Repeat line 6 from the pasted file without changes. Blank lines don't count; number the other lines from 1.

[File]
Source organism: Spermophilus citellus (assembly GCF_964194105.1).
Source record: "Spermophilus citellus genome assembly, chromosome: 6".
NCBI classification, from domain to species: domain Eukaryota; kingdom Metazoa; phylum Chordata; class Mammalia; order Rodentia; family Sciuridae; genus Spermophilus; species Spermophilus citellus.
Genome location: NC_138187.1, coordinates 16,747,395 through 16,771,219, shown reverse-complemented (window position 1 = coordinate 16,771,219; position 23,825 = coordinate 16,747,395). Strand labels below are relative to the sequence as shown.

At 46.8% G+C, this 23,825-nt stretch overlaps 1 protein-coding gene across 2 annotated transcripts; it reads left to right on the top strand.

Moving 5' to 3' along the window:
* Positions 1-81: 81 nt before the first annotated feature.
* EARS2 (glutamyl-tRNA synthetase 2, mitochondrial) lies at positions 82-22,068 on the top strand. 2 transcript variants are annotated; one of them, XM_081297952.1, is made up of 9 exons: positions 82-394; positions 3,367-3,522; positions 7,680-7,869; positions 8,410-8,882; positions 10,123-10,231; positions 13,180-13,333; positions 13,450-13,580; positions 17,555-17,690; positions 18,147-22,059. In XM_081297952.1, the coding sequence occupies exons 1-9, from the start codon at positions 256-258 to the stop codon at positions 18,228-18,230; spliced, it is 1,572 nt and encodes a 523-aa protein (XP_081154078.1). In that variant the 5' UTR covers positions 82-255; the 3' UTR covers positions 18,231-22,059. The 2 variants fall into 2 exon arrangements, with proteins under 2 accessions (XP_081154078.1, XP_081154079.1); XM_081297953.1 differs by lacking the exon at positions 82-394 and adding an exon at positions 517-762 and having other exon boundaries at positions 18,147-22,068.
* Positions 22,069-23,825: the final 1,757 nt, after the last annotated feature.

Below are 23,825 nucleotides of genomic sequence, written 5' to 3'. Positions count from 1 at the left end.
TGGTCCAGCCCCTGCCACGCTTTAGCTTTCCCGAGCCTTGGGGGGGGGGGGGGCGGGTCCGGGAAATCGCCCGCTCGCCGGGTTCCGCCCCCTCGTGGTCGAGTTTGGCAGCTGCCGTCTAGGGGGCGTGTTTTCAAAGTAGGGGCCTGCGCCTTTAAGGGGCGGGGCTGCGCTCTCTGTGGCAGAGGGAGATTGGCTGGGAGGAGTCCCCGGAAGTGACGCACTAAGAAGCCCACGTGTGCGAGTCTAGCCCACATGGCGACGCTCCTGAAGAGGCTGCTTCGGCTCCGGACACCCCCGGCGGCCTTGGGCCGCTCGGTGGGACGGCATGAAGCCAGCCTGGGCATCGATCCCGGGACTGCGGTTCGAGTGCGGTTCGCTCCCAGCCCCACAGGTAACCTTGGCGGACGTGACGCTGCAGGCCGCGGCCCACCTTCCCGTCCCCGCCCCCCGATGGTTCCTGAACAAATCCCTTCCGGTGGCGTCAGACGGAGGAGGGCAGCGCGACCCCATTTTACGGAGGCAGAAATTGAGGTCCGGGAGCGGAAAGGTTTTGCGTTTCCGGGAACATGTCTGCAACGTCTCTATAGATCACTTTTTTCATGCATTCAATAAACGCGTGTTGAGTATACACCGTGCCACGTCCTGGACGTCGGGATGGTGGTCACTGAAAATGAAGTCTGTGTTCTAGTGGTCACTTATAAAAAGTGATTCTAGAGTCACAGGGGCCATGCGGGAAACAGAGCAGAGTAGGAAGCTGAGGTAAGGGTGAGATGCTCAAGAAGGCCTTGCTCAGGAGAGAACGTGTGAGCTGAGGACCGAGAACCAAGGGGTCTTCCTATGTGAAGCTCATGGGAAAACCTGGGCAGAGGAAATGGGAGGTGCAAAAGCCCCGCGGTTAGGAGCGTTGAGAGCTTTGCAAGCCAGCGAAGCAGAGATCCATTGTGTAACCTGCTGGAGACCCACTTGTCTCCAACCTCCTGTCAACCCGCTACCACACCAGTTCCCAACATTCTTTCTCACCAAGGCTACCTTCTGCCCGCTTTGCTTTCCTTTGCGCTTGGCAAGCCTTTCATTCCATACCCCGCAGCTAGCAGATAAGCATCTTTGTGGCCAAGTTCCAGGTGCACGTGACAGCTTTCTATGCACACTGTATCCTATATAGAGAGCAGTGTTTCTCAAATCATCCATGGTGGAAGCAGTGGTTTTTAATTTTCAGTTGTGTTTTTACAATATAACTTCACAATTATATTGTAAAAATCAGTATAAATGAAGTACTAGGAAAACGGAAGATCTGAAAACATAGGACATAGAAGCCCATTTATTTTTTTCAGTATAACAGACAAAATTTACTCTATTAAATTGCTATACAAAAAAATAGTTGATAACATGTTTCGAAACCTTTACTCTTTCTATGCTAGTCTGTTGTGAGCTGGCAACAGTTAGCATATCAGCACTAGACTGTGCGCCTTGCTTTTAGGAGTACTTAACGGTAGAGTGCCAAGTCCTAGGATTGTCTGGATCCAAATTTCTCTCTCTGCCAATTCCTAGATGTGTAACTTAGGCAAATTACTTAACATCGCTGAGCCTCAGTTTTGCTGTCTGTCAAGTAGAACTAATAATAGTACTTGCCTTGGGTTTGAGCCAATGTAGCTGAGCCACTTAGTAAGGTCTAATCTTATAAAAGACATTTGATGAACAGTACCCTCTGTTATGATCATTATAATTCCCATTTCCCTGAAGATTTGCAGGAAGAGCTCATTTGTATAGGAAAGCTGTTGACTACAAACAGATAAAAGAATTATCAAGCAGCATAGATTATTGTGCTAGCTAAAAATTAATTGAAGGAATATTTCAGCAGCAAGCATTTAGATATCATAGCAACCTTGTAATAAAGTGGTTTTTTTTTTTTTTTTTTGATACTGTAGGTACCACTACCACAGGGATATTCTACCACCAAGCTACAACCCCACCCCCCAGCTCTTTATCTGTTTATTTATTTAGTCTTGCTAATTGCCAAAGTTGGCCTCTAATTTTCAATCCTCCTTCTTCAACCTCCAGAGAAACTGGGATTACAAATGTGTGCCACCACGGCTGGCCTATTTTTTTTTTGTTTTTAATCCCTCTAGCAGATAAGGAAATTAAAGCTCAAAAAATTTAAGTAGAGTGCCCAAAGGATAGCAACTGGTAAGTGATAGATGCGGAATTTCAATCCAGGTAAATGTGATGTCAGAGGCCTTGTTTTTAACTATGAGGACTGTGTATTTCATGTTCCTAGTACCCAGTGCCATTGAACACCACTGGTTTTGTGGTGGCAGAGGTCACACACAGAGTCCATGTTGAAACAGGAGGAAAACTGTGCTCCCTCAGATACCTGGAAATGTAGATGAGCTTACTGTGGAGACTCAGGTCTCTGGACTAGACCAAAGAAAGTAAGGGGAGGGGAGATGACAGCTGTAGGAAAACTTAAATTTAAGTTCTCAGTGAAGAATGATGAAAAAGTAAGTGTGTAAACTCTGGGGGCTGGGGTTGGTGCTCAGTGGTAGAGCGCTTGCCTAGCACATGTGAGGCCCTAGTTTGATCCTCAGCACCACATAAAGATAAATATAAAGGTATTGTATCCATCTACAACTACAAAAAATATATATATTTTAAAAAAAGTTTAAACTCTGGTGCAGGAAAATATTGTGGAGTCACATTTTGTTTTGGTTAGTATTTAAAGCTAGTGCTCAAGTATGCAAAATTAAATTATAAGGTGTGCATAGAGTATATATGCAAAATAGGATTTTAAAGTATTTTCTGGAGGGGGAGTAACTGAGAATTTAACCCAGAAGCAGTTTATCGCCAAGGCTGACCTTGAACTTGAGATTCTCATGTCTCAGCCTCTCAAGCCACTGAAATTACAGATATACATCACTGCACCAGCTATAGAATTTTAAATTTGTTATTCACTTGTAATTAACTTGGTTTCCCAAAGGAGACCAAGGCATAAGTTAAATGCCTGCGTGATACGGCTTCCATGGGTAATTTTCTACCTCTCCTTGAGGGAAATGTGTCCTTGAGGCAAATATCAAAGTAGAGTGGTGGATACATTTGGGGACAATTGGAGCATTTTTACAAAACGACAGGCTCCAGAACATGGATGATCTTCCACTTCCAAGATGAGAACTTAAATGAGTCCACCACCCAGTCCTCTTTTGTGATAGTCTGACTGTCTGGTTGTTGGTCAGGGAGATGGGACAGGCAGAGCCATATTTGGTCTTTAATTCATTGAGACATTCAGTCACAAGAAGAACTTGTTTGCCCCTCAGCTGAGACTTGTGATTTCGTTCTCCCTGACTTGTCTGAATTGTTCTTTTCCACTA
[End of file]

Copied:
Moving 5' to 3' along the window: